One afternoon as I sat down to eat my lunch, I turned on PBS and found Jerry Yarnell’s School of Fine Art; I’d never heard of him before and assumed that he was painting in oil like all the other TV artists, but was absolutely delighted to see that he was using acrylics. I was hooked! His landscape work was beautiful and I continued to watch him every day at lunch, certain that I could learn from him. His solution to my problems with acrylic was Grumbacher Gesso, a product that has totally changed my relationship with acrylic painting. I don’t have any financial relationship with Grumbacher Gesso or Jerry Yarnell; I just love them both and owe them both a huge debt of gratitude. The fears that tempted me to chuck my paints and give up melted away as I watched lesson after lesson. I began applying Jerry’s techniques to my paintings and finally got good enough that my husband bought me a sketchbox easel.
Since then, however, we’ve returned to a more mobile lifestyle and my sketchbox easel became too much to carry, so I’m moving toward painting smaller using a Guerilla Thumbox–another reason I so much appreciate what Chantel is doing with her small portraits! Her work has encouraged me to stick with the smaller set-up; painting small is a real challenge so far, but I’m trying. I think I’ll enjoy it more when I get the mount and a tripod for the thumbox.
Here’s a 6×8 plein air painting from when I was in Australia a few months ago:
Here’s a collection of photos from one of the funnest days I’ve ever had; five years ago on our trek through the southwest of the United States and California, we’d met Marty Marshall at his storefront in Balboa Park. We had a great time talking about glass blowing and all the big names in the art–Dale Chihuly, Pino, Lino and Murano glass. Since we’re such huge glass fans, Marty invited us to come to his hot shop for Marshall Arts Blown Glass to watch the process in person. It was an incredible afternoon and very educational. He and his partner Mike made several pieces while we were there; we got to see how colors are added and how tiny holes are created in pieces of glass (on purpose) using a frog and feel the incredible heat of the furnaces. (By the way, the frog they use is a metal tool; Google “flower arranging tool” if you want to see one. No amphibians are used in the glass-blowing process.) Some day, I might actually get around to editing the hour (plus) video we took, but for now here are the stills I took:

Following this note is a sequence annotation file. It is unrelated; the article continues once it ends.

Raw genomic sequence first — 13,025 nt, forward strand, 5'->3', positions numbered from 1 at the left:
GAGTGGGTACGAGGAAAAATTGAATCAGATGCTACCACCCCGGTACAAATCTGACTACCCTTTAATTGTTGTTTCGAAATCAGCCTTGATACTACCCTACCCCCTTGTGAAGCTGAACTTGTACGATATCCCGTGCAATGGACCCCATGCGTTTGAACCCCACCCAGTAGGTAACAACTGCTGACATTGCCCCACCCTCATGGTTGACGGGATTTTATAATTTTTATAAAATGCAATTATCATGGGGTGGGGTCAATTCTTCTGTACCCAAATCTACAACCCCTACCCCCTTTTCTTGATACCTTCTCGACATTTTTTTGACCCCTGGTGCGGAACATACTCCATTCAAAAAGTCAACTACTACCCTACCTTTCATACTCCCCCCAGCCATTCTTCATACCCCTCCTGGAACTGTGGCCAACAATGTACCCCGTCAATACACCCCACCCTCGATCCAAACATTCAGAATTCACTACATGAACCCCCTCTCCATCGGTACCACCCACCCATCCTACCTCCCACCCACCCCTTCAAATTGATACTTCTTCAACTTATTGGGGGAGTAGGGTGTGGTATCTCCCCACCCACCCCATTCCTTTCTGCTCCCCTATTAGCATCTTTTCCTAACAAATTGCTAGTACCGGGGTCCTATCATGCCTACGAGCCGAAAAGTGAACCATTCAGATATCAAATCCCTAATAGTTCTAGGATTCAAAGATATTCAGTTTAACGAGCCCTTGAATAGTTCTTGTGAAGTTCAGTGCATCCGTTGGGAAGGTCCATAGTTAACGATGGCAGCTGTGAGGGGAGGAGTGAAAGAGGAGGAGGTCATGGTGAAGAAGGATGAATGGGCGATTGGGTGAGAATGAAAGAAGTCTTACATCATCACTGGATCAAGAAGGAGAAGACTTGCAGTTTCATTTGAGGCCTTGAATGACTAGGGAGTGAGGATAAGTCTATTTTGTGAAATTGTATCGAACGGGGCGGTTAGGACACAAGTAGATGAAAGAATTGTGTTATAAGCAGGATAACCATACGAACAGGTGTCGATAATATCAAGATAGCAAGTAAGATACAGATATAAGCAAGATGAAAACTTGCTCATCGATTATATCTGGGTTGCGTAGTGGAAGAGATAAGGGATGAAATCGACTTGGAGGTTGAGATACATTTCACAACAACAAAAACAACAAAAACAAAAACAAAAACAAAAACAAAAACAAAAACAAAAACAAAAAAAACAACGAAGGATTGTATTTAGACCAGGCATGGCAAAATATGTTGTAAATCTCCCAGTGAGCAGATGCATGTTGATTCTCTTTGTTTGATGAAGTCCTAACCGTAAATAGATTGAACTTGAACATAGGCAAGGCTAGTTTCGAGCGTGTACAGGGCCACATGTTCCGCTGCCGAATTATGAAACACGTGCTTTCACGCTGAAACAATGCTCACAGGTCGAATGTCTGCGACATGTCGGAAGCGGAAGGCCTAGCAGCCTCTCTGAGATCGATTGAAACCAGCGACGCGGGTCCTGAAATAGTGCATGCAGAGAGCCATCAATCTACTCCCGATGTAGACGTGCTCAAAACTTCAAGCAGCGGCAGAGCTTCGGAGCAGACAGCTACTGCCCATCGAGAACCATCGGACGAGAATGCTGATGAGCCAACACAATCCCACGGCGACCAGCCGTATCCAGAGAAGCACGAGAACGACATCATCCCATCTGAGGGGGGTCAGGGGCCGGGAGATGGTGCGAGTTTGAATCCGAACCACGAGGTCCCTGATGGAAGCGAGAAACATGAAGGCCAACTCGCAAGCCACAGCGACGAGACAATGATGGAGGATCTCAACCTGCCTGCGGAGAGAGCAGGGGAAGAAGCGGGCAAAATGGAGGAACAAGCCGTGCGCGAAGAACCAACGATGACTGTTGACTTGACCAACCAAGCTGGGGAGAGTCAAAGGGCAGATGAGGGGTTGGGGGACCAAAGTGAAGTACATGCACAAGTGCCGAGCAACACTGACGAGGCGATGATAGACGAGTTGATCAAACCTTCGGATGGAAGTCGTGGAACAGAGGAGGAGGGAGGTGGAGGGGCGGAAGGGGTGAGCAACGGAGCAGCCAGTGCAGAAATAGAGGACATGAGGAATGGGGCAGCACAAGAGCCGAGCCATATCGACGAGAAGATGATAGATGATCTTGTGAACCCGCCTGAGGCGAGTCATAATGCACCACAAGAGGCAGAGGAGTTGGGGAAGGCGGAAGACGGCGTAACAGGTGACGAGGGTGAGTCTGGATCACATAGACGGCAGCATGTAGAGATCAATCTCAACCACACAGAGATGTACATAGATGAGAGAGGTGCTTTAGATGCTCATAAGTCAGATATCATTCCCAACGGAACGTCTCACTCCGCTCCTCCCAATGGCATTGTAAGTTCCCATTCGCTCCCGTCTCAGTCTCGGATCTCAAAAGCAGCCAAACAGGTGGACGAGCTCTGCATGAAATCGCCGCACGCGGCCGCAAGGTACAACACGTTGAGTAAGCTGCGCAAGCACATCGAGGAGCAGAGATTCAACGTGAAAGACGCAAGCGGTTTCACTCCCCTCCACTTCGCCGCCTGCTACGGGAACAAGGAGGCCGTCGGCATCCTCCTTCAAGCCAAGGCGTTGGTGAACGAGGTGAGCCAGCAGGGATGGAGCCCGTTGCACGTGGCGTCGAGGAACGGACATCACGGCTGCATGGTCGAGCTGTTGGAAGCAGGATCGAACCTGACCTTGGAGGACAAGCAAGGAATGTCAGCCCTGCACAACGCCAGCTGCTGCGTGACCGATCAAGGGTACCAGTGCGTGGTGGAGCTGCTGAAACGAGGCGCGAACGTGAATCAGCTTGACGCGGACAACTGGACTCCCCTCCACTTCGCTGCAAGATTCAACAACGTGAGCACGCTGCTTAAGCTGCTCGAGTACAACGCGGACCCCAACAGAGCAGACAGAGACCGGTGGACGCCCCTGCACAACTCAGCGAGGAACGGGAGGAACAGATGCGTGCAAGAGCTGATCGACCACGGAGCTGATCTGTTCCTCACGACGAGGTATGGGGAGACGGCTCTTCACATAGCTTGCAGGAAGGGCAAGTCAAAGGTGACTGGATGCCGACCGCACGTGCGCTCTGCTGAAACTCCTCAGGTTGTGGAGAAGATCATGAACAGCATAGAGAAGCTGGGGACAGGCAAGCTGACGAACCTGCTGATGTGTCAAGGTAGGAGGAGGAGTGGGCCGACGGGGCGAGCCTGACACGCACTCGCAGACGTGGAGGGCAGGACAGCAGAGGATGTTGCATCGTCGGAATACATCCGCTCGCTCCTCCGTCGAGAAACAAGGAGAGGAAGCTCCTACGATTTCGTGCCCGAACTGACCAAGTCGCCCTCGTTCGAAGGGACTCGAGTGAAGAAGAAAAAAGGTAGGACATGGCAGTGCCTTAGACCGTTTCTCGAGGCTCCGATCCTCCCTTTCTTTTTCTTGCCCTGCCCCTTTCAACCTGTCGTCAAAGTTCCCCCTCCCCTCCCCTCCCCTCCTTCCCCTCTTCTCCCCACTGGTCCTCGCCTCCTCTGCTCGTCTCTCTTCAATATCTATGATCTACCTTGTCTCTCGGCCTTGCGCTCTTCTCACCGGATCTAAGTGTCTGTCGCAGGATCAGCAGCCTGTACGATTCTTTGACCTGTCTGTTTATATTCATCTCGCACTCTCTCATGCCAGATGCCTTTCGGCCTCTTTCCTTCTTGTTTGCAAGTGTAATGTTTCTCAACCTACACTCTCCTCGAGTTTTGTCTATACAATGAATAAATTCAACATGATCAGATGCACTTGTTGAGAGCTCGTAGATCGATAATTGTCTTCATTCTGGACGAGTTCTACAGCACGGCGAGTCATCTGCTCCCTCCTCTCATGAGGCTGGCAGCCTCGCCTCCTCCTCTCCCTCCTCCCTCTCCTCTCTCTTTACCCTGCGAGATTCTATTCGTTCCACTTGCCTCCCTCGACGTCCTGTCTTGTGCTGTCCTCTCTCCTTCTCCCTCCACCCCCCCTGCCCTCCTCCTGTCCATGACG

I’ve been SUPER busy since our return from Australia two months ago; I was sick for a couple of weeks and then ran non-stop cleaning and painting walls to help get our friend’s house ready for the market. Now that things are slowing down a bit, I was reminded by this poem that I should not mistake the urgent for the important. Things do need to get done, but in the doing I don’t want to forget to maintain a child-like nature.
by Henry Wadsworth Longfellow
Come to me, O ye children!
For I hear you at your play,
And the questions that perplexed me
Have vanished quite away.
Ye open the eastern windows,
That look towards the sun,
Where thoughts are singing swallows
And the brooks of morning run.
In your hearts are the birds and the sunshine,
In your thoughts the brooklet’s flow,
But in mine is the wind of Autumn
And the first fall of the snow.
Ah! what would the world be to us
If the children were no more?
We should dread the desert behind us
Worse than the dark before.
What the leaves are to the forest,
With light and air for food,
Ere their sweet and tender juices
Have been hardened into wood, —
That to the world are children;
Through them it feels the glow
Of a brighter and sunnier climate
Than reaches the trunks below.
Come to me, O ye children!
And whisper in my ear
What the birds and the winds are singing
In your sunny atmosphere.
For what are all our contrivings,
And the wisdom of our books,
When compared with your caresses,
And the gladness of your looks?
Ye are better than all the ballads
That ever were sung or said;
For ye are living poems,
And all the rest are dead.
Yes, another middle of the night digital done on ArtRage. This was inspired by my love of Chinese brocade patterns and cinnabar carvings and my recent acquisition of dandelions out in the field. But now I’m off to got get my 6th cup of coffee-like substance. That’s not a complaint–it does taste good, it’s just kinda weak 🙂
Jackson Lake Watercolor on 140lb paper. This is another lesson that I did from a library book I liked. I just loved the colors and how the whites just draw your eye back into the painting. These posts of older works and lessons I’ve done have really been a good review for me and remind me of some things I’d like to get back to.
A larger watercolor study (about 8×10) of a peony on 90lb paper from about 2010. As I’ve been going through these old watercolors, I’m starting to regret that I didn’t replace that pink color in my palette. Now I can’t even remember what it was; I guess I’m going to have to do some digging to find out.
Reminiscent of a couple of different sunsets (from different parts of the world), I decided tokeep a monochromatic color scheme with this quick painting using the ArtRage app. I’m still experimenting with the four different “brush” textures and also the difference that comes from using my stylus vs. my finger.
So, I’ve been in Seattle for almost 2 months and am starved for SUN! Even the locals have said it’s been usually bad weather. A few days ago, I found a field full of dandelions and picked a bunch of them to brighten up my room, thinking they would probably only last a few hours. I was delighted that they lasted an entire day and gave me time to do some painting from life and then later when I couldn’t sleep I was able to work on this from what I had remembered of my models from the daytime. Have a great week!